Sometimes, yes, the work is trash. Sometimes other people are smarter than me, and find things to improve in my work. More often than not, actually. But the fact remains that I am still the writer, and as the writer I retain the right to be finished. I retain the right to open the door for suggestions, let a few in, and then shut the door and say, “The discussion has been closed. Thank you for your comments; your insight is very important to us.”

This is a tricky balance, because you don’t want to be too puffed up with the pride of creativity. You don’t want to be that person in a workshop that says, “Well joke’s on you idiots; this here is a finished story! Suck it!” But you don’t want to be a fearful quivering sap either.

I’m learning to go with my gut on these things. I can usually tell I need to pay attention to a constructive criticism when it stings, when it resonates with some deep sense inside of me that says, “Yes, they’re right; that was a bad idea.” Sometimes whole stories feel that way.

But there are times when a suggestion is made for my work, and a very tiny, calm voice in my head says, “No. I disagree.” This voice has thought about it, and is making a level-headed decision, with no hysterics or emotional pain. That’s the voice of the authority-bearing artist, and that’s the voice I can trust.

So for the aforementioned story, I made a few minor changes, and then I put it in a new folder on my computer: “Finished Work.” It was weird to see it so blatantly put. It seemed audacious.

But it also felt good to tell myself I had finished something, to tell myself and the rest of the world that I had worked hard and done well and would work no further. It felt good to think that no matter how ill-received the story might be in the future, that going back and changing it was not an option. From now on, if people didn’t like it, it was a matter of their opinion, and not of my own shortcomings as an artist.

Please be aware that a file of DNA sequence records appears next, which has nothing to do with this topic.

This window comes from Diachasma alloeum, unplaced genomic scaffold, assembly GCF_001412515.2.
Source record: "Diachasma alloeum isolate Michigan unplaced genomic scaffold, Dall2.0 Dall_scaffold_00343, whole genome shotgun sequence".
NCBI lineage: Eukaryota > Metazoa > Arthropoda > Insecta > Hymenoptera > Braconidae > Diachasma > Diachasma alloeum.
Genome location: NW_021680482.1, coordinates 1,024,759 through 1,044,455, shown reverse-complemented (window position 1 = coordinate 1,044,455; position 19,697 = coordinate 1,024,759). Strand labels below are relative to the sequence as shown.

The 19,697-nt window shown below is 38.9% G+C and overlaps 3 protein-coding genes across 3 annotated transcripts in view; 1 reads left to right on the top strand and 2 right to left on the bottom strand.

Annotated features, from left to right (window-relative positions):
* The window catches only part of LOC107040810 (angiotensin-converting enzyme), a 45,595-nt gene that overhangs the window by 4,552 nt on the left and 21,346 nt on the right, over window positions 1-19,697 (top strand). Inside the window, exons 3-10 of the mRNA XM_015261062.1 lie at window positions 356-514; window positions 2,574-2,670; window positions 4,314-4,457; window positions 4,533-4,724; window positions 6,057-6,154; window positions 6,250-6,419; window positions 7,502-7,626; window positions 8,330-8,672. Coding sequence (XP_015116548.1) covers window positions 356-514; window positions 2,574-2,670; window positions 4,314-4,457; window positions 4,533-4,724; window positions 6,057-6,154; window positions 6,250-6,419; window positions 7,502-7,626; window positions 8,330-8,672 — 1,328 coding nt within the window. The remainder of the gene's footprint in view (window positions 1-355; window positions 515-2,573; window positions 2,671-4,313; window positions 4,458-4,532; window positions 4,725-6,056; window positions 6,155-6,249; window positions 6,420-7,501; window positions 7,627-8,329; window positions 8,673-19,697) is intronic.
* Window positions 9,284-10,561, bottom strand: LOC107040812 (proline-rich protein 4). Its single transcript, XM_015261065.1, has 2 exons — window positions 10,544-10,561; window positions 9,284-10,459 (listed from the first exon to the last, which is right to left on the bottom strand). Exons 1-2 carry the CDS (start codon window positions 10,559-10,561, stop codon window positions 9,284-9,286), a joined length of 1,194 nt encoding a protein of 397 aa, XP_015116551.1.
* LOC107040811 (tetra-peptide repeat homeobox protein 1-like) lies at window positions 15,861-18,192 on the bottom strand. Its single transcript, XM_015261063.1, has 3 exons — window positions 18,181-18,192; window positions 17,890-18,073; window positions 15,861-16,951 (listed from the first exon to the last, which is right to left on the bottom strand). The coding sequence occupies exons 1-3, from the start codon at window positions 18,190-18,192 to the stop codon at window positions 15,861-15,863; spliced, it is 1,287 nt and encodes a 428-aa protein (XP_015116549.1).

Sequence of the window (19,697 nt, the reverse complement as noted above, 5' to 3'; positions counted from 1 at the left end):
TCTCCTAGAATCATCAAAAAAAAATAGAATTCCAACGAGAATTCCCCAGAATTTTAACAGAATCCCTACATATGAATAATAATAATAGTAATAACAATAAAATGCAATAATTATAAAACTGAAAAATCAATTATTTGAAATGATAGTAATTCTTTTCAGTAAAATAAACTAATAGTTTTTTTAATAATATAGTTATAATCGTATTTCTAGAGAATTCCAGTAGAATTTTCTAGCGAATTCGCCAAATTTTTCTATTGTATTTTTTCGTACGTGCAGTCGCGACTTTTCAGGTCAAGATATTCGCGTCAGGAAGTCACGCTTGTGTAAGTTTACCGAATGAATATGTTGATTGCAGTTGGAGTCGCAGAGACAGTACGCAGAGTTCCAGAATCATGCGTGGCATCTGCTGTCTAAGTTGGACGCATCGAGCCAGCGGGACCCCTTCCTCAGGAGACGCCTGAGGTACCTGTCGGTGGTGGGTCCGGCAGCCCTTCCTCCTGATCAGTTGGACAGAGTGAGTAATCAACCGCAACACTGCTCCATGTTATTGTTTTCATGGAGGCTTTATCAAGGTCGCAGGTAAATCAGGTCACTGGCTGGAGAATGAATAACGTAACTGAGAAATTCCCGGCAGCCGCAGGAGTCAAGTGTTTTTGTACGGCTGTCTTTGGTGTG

I’m still getting used to this feeling. It’s still frighteningly presumptuous to me. But that artist’s voice still rings in my heart, the one that politely disagrees with my doubts and tells me, “This is finished.”

 

 

Too Fine a Point

I always assumed I hated real pencils.

I remember long days in high school, spending all this time trying to sharpen my pencils into a fine point, hearing the shh shh shh of the pencil sharpener shaving away thin layers of wood and graphite. Then finally, the perfect point. Then pressing against it to test its strength, and snap. Broken. Or even worse, broken deep in the pencil shaft, gouging out a piece of wood with it. Ribbons of shavings stuffed into the pencil sharpener, the quickly dulling blade, fine flakes of graphite staining my hands gray, pencils growing shorter and shorter until they were the same length as my fingers.

I quickly switched to mechanical pencils. Finally, a point that was always sharp, and all you had to do was click click. I scavenged the best mechanical pencils I could find; I hoarded them. My favorite was the Mother of All Mechanical Pencils, with a retractable eraser you could screw up and down like lipstick.

Jenny, my best friend, has always loved real pencils. When she told me about her affection, I sighed in longing. I wished I could love pencils as she did. But all the promises they made of simplicity, practicality, and a certain quotidian charm, had proven empty to me.

But then Jenny got me a collection of lovely floral pencils from the Target dollar section. And you can’t not love something your best friend gets you from the Target dollar section. The pencils came pre-sharpened, which was a boon. I used them, and fell in love with them, and when the points finally dulled so much that they were useless even for underlining in books, the thought of going back to mechanicals was one I couldn’t bear. I had grown to love the feel of solid wood and graphite in my hand, and the flimsy plastic of a mechanical pencil can’t compare to it.